The Art of Remembering Names

“People love to hear their names.”  My dad, who is famous for remembering names, mentioned this the other day. It reminded me of the importance of remembering people’s names.  When you are in any kind of people business – including the church – remembering names is critical.

Our names carry weight and meaning.  They embody all that we have learned, experienced and accomplished.  There are stories and meanings attached to our names.  And when someone calls us by name it’s a symbol of being known.

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It’s so important to remember names, that we need to work on the art of it. Here are some thoughts and tips:

1)      Stop staying, “I am horrible with names.”  This attitude just negatively reinforces that you can’t.  Rule number one – start trying to remember names.  That’s half the battle.

2)      Don’t be afraid to ask someone three or four or ten times.  Sometimes, we might feel that we should know someone’s name.  But, if you don’t, you don’t.  It’s better to ask until it sticks, rather than just awkwardly not say their name.  If it’s a situation that is embarrassing to ask, find out another way, but keep after it until you have it.

3)      Don’t think about your own name when you are introducing yourself.  It may seem obvious, but you won’t forget your name – so don’t spend to much time on it when you are in your initial conversation with someone.  Find out about THEIR name.  If it’s unusual, ask how they spell it.  Ask them how they got their name.  Ask them if people ever mispronounce it.  People love to talk about their names and when we are first meeting someone – it’s always the first thing we share.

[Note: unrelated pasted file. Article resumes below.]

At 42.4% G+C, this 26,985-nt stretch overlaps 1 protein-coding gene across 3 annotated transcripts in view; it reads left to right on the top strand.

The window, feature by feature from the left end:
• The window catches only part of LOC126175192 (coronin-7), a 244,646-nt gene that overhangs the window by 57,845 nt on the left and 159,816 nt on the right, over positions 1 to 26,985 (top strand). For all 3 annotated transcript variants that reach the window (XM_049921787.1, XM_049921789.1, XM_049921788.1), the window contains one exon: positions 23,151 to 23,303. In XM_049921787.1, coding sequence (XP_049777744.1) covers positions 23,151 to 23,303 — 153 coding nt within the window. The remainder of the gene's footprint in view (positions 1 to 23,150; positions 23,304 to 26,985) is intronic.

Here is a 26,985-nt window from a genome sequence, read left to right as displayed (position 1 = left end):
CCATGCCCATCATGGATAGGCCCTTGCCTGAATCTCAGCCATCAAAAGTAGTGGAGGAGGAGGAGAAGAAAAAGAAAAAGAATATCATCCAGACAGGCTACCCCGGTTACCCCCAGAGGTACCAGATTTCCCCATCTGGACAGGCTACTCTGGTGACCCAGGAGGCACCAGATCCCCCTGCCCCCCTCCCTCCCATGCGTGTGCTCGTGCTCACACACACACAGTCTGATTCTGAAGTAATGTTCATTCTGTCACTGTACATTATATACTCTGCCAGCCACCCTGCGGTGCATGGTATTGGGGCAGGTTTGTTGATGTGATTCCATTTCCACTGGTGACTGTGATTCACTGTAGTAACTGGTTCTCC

4)      Look them in the eye, listen carefully and commit their name to your memory.  Some people have suggested that you attach a particular trait or characteristic to someone to remember their name.  I find this is actually distracting to some degree – I would rather just look them in the eye and commit their name to memory.  However, there are times when little tricks are helpful.  For example, you have a family that has three daughters and they are all close in age.  It may be hard to keep the girls’ names straight, but maybe you can find out if their names are alphabetical by age, or the length of the name corresponds to the order of birth.

5)      Use or create nick-names  – they are powerful and personal tools.  Once you give someone a nickname, you will always remember their real name.  And the nickname will be a connecting bond between you.  This only works if the nickname is uplifting and positive.  There have been at least three people that I have given nicknames to as kids and when they got their first car, they put that nickname on their license plate!  It also works with adults too, but you have to be a little more cautious.

6)      Don’t be afraid to develop your name remembering skills.  It’s an art.  Do what you have to do to remember it.  Write down names when you are talking on the phone.  Keep a small pad of paper or make notes on your phone.  Look back over your list.  Ask questions.  Call them by name as often as you can and whenever you meet them.

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  1. Debbie Rakers

    I learned at a seminar that if you say their name back to them at least 3 times when you meet them it is easier to remember.
    Example:
    Hi Tim! It is really good to meet you, Tim. I look forward to seeing you at the TGIW next week. Have a great weekend, Tim.

    God bless!

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